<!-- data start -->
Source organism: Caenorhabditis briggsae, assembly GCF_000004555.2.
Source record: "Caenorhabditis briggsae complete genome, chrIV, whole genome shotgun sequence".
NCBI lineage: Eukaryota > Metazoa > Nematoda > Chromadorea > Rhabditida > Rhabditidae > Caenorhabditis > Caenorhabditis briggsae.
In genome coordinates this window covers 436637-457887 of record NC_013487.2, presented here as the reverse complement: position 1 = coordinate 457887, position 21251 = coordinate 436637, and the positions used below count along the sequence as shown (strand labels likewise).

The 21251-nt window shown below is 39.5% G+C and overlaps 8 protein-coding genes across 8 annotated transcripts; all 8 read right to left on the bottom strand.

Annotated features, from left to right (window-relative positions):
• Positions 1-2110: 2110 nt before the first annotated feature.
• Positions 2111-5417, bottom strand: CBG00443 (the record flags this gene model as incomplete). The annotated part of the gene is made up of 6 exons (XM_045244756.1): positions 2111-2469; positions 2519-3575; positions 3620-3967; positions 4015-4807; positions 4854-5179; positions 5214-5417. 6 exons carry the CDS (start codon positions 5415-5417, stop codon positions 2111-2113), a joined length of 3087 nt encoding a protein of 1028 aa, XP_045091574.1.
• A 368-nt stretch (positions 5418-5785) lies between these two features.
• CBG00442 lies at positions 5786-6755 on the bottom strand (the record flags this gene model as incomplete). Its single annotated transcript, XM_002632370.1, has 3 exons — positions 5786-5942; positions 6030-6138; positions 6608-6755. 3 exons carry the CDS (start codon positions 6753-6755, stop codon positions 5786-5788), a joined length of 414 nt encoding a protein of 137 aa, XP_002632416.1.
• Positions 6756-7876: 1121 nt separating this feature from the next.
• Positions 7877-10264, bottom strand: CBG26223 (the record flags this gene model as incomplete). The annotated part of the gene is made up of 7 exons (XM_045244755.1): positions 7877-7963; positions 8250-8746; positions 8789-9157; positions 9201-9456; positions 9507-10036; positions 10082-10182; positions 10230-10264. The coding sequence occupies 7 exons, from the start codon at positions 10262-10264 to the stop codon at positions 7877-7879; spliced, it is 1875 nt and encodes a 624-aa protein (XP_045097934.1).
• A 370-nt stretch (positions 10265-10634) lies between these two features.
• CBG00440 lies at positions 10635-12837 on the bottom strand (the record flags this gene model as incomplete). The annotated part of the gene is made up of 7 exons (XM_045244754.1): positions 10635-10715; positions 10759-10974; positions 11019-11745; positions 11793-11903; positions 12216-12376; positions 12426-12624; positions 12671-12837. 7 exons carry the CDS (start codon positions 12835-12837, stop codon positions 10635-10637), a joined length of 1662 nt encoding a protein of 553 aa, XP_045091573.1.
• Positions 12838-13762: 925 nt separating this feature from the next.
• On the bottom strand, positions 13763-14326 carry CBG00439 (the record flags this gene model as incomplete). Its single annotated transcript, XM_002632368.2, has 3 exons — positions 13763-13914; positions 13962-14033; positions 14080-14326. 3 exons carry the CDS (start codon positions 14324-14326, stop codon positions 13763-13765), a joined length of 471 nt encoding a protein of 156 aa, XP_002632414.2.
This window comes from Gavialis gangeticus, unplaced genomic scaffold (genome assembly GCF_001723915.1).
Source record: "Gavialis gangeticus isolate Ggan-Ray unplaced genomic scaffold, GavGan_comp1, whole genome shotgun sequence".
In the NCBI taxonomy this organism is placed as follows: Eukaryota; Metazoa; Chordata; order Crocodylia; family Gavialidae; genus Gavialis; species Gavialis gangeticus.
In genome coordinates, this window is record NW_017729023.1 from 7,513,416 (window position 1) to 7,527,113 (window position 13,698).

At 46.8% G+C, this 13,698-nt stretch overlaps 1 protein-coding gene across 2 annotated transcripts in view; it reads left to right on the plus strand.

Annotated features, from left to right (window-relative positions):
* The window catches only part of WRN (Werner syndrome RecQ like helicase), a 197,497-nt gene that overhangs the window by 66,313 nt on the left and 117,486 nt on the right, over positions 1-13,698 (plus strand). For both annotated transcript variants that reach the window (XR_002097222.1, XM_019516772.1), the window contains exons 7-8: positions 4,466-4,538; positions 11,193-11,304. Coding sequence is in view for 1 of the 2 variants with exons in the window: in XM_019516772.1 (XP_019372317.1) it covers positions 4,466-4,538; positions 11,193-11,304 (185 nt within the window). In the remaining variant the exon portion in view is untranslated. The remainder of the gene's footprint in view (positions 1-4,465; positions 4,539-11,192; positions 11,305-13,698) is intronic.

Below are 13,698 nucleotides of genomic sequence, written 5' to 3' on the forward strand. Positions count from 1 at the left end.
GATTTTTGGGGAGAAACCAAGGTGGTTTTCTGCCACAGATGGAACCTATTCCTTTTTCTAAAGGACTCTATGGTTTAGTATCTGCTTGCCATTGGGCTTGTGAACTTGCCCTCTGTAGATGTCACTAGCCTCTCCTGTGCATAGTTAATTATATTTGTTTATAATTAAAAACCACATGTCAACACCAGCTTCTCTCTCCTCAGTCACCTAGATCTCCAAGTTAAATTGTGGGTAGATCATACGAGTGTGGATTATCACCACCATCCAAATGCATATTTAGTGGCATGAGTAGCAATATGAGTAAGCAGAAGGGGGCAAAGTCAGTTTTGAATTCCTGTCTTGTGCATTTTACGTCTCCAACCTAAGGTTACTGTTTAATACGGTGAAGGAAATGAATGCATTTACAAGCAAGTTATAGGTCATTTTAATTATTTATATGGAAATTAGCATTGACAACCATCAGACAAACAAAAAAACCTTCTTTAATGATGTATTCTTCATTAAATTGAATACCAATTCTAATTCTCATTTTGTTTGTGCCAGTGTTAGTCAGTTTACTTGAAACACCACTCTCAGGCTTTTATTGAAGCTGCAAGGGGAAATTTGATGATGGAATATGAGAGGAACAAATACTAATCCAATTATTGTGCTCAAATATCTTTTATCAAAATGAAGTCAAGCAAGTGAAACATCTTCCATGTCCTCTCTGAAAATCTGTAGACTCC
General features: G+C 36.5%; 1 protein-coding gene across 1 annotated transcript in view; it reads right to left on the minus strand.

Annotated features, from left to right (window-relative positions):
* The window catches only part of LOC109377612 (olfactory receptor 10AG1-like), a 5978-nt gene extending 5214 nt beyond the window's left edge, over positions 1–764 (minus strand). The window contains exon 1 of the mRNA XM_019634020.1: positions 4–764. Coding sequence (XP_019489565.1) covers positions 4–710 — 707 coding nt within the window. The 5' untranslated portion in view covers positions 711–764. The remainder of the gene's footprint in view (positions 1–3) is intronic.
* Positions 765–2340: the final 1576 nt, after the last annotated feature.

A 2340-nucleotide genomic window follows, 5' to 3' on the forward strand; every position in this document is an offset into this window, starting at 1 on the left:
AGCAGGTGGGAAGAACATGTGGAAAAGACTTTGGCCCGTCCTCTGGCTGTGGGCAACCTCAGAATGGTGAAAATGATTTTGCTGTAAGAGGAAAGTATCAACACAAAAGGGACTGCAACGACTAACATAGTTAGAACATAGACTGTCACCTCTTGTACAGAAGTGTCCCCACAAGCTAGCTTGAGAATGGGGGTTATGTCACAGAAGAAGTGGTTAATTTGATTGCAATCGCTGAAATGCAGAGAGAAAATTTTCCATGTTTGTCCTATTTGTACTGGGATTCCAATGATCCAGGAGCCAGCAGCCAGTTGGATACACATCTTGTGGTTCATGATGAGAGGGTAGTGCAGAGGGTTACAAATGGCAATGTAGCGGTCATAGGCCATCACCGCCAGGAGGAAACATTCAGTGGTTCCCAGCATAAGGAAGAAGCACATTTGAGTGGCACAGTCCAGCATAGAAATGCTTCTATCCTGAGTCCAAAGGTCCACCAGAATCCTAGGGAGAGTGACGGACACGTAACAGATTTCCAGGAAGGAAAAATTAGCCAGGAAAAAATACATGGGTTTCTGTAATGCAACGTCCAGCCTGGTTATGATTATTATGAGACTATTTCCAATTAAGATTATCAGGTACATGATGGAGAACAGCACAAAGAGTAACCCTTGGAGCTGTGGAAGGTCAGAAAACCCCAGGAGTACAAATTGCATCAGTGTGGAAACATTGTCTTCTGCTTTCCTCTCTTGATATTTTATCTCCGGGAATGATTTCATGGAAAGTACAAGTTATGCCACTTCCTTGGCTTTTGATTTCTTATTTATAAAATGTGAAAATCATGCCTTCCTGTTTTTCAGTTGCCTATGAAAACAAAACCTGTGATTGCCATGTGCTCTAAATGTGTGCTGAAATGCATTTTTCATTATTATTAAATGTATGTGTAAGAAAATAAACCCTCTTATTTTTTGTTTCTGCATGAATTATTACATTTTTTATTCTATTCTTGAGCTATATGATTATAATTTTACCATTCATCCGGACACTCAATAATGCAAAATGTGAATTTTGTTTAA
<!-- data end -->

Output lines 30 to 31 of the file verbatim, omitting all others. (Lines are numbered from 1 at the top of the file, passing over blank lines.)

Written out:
A 2340-nucleotide genomic window follows, 5' to 3' on the forward strand; every position in this document is an offset into this window, starting at 1 on the left:
AGCAGGTGGGAAGAACATGTGGAAAAGACTTTGGCCCGTCCTCTGGCTGTGGGCAACCTCAGAATGGTGAAAATGATTTTGCTGTAAGAGGAAAGTATCAACACAAAAGGGACTGCAACGACTAACATAGTTAGAACATAGACTGTCACCTCTTGTACAGAAGTGTCCCCACAAGCTAGCTTGAGAATGGGGGTTATGTCACAGAAGAAGTGGTTAATTTGATTGCAATCGCTGAAATGCAGAGAGAAAATTTTCCATGTTTGTCCTATTTGTACTGGGATTCCAATGATCCAGGAGCCAGCAGCCAGTTGGATACACATCTTGTGGTTCATGATGAGAGGGTAGTGCAGAGGGTTACAAATGGCAATGTAGCGGTCATAGGCCATCACCGCCAGGAGGAAACATTCAGTGGTTCCCAGCATAAGGAAGAAGCACATTTGAGTGGCACAGTCCAGCATAGAAATGCTTCTATCCTGAGTCCAAAGGTCCACCAGAATCCTAGGGAGAGTGACGGACACGTAACAGATTTCCAGGAAGGAAAAATTAGCCAGGAAAAAATACATGGGTTTCTGTAATGCAACGTCCAGCCTGGTTATGATTATTATGAGACTATTTCCAATTAAGATTATCAGGTACATGATGGAGAACAGCACAAAGAGTAACCCTTGGAGCTGTGGAAGGTCAGAAAACCCCAGGAGTACAAATTGCATCAGTGTGGAAACATTGTCTTCTGCTTTCCTCTCTTGATATTTTATCTCCGGGAATGATTTCATGGAAAGTACAAGTTATGCCACTTCCTTGGCTTTTGATTTCTTATTTATAAAATGTGAAAATCATGCCTTCCTGTTTTTCAGTTGCCTATGAAAACAAAACCTGTGATTGCCATGTGCTCTAAATGTGTGCTGAAATGCATTTTTCATTATTATTAAATGTATGTGTAAGAAAATAAACCCTCTTATTTTTTGTTTCTGCATGAATTATTACATTTTTTATTCTATTCTTGAGCTATATGATTATAATTTTACCATTCATCCGGACACTCAATAATGCAAAATGTGAATTTTGTTTAA